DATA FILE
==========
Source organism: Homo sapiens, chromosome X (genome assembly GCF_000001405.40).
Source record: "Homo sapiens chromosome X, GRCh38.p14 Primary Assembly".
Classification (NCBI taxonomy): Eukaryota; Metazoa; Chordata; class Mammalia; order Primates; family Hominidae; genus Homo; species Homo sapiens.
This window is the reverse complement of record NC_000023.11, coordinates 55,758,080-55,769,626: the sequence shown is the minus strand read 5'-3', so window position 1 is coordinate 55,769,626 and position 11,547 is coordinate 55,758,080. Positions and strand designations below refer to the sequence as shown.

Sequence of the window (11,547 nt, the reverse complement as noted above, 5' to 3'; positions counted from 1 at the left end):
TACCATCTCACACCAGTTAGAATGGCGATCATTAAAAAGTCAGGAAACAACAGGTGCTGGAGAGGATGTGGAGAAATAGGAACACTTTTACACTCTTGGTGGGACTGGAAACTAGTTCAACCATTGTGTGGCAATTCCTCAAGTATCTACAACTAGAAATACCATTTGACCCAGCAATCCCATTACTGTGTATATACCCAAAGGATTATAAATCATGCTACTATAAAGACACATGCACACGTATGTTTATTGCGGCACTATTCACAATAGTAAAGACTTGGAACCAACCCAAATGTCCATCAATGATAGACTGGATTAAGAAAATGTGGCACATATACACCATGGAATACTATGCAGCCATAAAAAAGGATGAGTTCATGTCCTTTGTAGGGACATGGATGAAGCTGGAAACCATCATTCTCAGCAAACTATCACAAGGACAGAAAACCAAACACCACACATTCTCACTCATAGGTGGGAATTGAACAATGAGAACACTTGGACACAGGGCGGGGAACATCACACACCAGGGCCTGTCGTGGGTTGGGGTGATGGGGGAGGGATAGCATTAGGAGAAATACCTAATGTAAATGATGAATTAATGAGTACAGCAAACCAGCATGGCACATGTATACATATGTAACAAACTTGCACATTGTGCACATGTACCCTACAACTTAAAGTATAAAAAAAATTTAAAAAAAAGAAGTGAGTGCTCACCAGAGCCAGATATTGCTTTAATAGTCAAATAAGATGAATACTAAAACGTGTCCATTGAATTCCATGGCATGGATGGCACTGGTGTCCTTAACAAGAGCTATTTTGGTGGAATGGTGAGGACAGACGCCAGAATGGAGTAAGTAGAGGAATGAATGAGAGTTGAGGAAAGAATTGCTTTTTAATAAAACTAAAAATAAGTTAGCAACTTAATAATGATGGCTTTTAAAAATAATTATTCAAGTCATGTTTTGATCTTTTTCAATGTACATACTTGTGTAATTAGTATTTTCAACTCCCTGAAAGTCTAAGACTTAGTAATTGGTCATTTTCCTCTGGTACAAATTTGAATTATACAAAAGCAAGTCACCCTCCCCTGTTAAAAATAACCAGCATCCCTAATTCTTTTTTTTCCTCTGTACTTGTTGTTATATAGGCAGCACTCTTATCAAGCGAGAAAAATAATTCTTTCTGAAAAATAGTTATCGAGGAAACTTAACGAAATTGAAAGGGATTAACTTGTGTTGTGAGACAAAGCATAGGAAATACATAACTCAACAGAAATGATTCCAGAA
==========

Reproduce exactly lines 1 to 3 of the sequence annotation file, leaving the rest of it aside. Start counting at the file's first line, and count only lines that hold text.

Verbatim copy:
Source organism: Homo sapiens, chromosome X (genome assembly GCF_000001405.40).
Source record: "Homo sapiens chromosome X, GRCh38.p14 Primary Assembly".
Classification (NCBI taxonomy): Eukaryota; Metazoa; Chordata; class Mammalia; order Primates; family Hominidae; genus Homo; species Homo sapiens.